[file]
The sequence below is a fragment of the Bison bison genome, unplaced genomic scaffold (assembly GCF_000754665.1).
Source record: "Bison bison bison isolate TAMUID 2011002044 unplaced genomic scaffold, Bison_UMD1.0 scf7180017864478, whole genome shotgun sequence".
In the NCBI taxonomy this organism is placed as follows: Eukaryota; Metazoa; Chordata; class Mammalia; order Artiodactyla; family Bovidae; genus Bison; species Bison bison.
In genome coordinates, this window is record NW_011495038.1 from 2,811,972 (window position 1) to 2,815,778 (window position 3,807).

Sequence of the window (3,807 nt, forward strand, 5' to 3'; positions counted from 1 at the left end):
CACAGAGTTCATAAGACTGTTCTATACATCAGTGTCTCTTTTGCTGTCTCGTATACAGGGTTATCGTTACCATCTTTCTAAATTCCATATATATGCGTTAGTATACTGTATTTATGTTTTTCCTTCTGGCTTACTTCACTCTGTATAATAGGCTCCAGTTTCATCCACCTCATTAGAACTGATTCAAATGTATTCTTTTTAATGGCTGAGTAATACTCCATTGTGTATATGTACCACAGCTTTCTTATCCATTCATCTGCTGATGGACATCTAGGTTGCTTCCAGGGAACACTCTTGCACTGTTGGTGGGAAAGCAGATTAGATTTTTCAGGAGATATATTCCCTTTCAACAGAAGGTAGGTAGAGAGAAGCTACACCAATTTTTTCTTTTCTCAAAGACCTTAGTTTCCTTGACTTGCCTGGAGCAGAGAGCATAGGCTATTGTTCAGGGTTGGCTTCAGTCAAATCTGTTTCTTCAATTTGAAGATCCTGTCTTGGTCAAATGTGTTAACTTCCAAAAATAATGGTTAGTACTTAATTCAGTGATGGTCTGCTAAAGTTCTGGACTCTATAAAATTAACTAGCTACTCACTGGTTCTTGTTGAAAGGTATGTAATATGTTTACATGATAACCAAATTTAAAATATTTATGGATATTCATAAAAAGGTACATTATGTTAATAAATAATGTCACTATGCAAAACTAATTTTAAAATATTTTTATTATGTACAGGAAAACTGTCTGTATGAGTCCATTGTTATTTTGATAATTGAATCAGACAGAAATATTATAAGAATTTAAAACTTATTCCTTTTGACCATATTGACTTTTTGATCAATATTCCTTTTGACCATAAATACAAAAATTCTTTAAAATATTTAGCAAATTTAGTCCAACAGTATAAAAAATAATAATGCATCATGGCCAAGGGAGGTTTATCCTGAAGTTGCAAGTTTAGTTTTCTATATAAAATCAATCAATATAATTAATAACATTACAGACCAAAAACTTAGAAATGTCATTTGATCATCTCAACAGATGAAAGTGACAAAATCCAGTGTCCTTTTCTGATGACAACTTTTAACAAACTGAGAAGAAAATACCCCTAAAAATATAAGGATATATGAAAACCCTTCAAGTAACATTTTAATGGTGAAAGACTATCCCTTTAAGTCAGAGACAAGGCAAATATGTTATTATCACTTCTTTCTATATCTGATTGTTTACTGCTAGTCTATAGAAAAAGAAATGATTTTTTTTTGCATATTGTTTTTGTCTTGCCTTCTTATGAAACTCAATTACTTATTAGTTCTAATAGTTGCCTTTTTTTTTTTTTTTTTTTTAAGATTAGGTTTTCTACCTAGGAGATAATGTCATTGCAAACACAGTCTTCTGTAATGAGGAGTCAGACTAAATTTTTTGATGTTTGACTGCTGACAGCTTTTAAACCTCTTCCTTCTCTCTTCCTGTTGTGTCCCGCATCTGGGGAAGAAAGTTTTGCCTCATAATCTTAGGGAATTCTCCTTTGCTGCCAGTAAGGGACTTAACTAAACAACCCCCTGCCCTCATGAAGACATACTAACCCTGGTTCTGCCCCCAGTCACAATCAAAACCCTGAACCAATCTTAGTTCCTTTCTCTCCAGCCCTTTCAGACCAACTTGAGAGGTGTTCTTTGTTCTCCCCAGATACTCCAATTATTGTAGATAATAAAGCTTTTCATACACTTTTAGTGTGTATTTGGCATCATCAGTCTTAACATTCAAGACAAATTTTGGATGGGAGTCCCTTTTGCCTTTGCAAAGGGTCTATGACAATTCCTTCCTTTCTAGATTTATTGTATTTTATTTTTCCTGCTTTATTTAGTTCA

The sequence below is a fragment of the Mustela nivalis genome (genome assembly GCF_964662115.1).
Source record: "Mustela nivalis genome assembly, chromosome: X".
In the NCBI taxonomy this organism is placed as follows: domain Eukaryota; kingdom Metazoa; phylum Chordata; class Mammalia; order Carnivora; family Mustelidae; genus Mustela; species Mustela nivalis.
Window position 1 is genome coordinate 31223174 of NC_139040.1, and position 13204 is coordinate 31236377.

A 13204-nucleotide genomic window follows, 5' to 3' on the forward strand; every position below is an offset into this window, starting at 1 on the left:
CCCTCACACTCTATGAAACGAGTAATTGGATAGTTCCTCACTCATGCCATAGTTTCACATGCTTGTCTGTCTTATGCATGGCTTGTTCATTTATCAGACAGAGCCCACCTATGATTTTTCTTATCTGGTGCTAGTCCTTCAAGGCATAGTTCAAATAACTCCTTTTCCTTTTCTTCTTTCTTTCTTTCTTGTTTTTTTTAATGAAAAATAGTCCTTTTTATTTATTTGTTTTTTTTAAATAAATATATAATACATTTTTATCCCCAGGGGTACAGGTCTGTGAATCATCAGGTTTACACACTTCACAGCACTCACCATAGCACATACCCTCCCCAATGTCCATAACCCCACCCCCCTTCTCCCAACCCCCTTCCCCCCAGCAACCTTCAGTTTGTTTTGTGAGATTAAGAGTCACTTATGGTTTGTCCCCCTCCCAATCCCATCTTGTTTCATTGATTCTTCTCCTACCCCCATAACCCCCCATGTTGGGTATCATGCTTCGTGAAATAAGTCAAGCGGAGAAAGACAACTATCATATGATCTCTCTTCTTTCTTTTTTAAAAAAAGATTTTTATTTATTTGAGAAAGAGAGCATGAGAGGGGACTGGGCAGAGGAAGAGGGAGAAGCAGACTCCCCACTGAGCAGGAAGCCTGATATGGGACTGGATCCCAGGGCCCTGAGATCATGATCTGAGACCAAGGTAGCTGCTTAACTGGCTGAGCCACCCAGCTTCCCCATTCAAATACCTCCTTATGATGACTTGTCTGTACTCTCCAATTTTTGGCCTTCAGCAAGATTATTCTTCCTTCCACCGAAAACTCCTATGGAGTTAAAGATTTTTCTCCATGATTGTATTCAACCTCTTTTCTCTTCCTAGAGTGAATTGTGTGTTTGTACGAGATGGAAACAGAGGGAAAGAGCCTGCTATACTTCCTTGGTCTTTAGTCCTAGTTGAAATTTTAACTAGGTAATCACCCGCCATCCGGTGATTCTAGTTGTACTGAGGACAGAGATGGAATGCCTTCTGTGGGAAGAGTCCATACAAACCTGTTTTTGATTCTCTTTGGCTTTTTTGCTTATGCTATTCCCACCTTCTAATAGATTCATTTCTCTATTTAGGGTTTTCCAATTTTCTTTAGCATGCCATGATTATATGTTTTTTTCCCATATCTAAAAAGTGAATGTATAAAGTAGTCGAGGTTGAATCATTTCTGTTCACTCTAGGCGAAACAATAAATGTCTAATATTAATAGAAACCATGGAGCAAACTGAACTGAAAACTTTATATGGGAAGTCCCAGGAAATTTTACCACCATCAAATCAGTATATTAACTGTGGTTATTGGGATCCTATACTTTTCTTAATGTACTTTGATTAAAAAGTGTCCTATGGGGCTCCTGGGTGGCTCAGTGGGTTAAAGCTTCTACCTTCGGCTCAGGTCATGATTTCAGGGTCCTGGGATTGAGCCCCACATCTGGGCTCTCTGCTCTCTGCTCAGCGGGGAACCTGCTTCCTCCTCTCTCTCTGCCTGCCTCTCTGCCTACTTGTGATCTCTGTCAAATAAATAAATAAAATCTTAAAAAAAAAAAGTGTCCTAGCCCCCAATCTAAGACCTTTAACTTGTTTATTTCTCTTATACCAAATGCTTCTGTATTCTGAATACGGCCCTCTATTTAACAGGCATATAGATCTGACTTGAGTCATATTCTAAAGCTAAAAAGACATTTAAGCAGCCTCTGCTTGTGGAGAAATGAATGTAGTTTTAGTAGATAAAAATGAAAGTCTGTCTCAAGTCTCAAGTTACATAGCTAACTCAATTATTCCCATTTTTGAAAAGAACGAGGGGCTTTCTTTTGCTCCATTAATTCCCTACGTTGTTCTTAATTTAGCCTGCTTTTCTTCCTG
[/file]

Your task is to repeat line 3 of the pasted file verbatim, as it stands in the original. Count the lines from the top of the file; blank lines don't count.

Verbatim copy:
In the NCBI taxonomy this organism is placed as follows: Eukaryota; Metazoa; Chordata; class Mammalia; order Artiodactyla; family Bovidae; genus Bison; species Bison bison.